When is a minimum not a minimum? On payday, for the millions of American workers who are paid less than the minimum wage — legally — because of who they are or what kind of work they do.

The minimum wage has gone up in 22 states, and according to the Economic Policy Institute, 7 million low-wage employees affected by the increases will earn an extra $8.2 billion over the course of this year as a result of the changes.

Last month, a ruling from a federal court in Massachusetts found that au pairs are also now entitled to the minimum wage. Parents are resisting the change, arguing that they won’t be able to manage the significantly increased cost of child care.

The debate is calling attention to how many workers are still scraping by with subminimum wages. They are mostly employees who rely on tips and are exempt from minimum-wage rules.

Under a New Deal-era federal labor law, employers are allowed to pay as little as $2.13 an hour — unchanged since 1991 — to about 2.6 million waiters, bartenders and others who receive tips, so long as the total of their tips and wages meets the federal minimum.

The poverty rate among subminimum-wage workers is nearly double that for nontipped workers, according to a data analysis done by the Economic Policy Institute. Not surprisingly, they are also far less likely to receive paid leave of any kind, health care coverage or retirement benefits as part of their employment. They and their families are also more likely to be supported by public assistance.

The average minimum-wage job now pays almost $12 an hour. That is believed to be the highest rate in U.S. history, even after adjusting for inflation. The federal minimum wage was last increased in 2009, to $7.25 from $6.55; since then, American workers have gone longer without a federal increase than at any time since the minimum wage was introduced in the 1930s. (The nation’s capital and 34 states require a higher tipped minimum wage than the federal floor of $2.13 an hour.)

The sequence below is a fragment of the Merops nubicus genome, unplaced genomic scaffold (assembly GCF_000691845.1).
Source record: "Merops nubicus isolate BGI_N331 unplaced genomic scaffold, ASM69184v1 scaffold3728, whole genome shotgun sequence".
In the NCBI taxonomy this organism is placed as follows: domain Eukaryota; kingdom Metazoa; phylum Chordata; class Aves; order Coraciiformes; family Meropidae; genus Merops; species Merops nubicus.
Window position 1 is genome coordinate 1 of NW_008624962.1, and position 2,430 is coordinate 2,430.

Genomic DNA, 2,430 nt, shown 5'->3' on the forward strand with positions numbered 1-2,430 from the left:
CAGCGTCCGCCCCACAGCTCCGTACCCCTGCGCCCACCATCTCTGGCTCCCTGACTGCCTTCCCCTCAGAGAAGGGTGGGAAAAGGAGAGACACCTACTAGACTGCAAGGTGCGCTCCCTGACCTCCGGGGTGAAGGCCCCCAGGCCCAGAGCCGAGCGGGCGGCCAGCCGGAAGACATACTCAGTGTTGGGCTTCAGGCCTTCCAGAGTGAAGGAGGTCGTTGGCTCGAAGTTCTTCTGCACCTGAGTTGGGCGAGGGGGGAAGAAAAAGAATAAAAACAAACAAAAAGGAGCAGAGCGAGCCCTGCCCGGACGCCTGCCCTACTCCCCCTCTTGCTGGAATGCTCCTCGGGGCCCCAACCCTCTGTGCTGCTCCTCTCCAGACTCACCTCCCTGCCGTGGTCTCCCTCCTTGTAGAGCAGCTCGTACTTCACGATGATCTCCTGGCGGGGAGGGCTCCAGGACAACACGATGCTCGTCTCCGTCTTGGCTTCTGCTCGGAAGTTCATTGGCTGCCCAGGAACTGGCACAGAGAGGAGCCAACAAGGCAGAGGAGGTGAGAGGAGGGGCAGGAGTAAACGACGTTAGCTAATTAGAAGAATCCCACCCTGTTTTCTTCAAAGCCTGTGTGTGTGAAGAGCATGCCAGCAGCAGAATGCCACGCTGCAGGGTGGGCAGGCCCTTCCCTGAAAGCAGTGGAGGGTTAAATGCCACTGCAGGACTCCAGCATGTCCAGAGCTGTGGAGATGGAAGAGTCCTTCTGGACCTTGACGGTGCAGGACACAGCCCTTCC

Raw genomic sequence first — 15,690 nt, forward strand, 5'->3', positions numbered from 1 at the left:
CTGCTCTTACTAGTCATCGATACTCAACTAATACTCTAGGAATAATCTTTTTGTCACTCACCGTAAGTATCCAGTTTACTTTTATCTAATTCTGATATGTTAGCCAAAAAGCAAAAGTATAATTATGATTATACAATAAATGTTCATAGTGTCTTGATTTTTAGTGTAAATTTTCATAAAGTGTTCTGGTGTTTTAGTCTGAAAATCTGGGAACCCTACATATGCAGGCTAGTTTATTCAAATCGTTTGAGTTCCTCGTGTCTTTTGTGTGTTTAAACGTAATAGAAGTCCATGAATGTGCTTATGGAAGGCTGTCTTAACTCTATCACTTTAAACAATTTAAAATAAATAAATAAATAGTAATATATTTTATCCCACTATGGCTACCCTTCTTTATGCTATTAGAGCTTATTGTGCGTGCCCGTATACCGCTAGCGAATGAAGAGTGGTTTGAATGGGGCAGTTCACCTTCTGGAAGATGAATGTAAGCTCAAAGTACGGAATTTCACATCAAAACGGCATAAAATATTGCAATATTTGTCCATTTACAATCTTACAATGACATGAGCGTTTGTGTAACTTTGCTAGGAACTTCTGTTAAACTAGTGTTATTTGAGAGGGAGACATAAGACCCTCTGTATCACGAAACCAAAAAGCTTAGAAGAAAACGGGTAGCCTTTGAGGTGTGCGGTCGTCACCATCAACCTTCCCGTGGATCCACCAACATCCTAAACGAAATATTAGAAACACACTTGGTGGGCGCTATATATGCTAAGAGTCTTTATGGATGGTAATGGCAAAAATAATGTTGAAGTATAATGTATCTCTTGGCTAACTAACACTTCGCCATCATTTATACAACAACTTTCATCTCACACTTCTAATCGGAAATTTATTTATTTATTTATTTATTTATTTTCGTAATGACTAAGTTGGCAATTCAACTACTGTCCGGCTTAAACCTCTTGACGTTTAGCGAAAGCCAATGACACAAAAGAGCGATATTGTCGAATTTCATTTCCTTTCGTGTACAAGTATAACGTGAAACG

The law includes a provision meant to protect employees: If a subminimum-wage employee earns enough in wages and tips to equal more than $7.25 an hour, the employee gets to keep it all, but if the amount of tips leaves the total earnings short of $7.25 an hour, the employer — in theory — must make up the difference.

For tipped workers, “the onus is on the employee to make sure the employer is making them whole at the end of the week,” said David Cooper, a senior economic analyst at the Economic Policy Institute.

More than 60% of tipped workers are employed in food service, but there are other categories of subminimum-wage workers as well, including some that cannot count on any tip income.

Au pairs are young people from other countries who come to the United States on cultural exchange visas to live with families and care for their children. They do not have a typical employee-employer relationship. Under a federal program, au pairs are paid a stipend of about $195 a week, as well as receiving room and board from the host family.

Here are more industries and job titles that the Fair Labor Standards Act exempts from the federal minimum wage.

Students. Full-time students under 20 who are employed by retail or service establishments, in agriculture, or by colleges can be paid a minimum wage of $4.25 an hour during the first 90 consecutive calendar days on the job.

Students in vocational education can be paid that wage as well. High school students who are at least 16 years old and work part time can be paid between 75% and 100% of the minimum wage as long as the student is enrolled.

Employees on small farms. This category includes agricultural employees who are immediate family members of their employer or who live locally but not on the farm. And it includes minors who are hand harvesters and are employed on the same farm as a parent.

Seasonal and recreational employees. Workers in jobs that last only part of the year — during the holiday season, say, or over the summer — at amusement parks, ice cream shops, summer camps and other attractions make up the bulk of this group, which tends to skew younger. But there’s also a chance that older workers can be placed into this category and be taken advantage of. “It might mean that others who are not teens getting paid less than minimum wage,” Cooper said.

Workers with disabilities. The government defines this category as those “whose earning or productive capacity is impaired by a physical or mental disability, including those related to age or injury.”

Small-business workers. One of the broadest exemptions, applying regardless of industry, occupation or worker, would seem to be the one for employees of very small local businesses — with gross annual revenue below $500,000 — who are not engaged in interstate commerce. But Cooper said that there are relatively few businesses that qualify.

Others. The federal statute also exempts some other types of workers: baby sitters employed on a casual basis, companions for the aged, newspaper carriers. And if there are any “switchboard operators” left, they are exempt as well.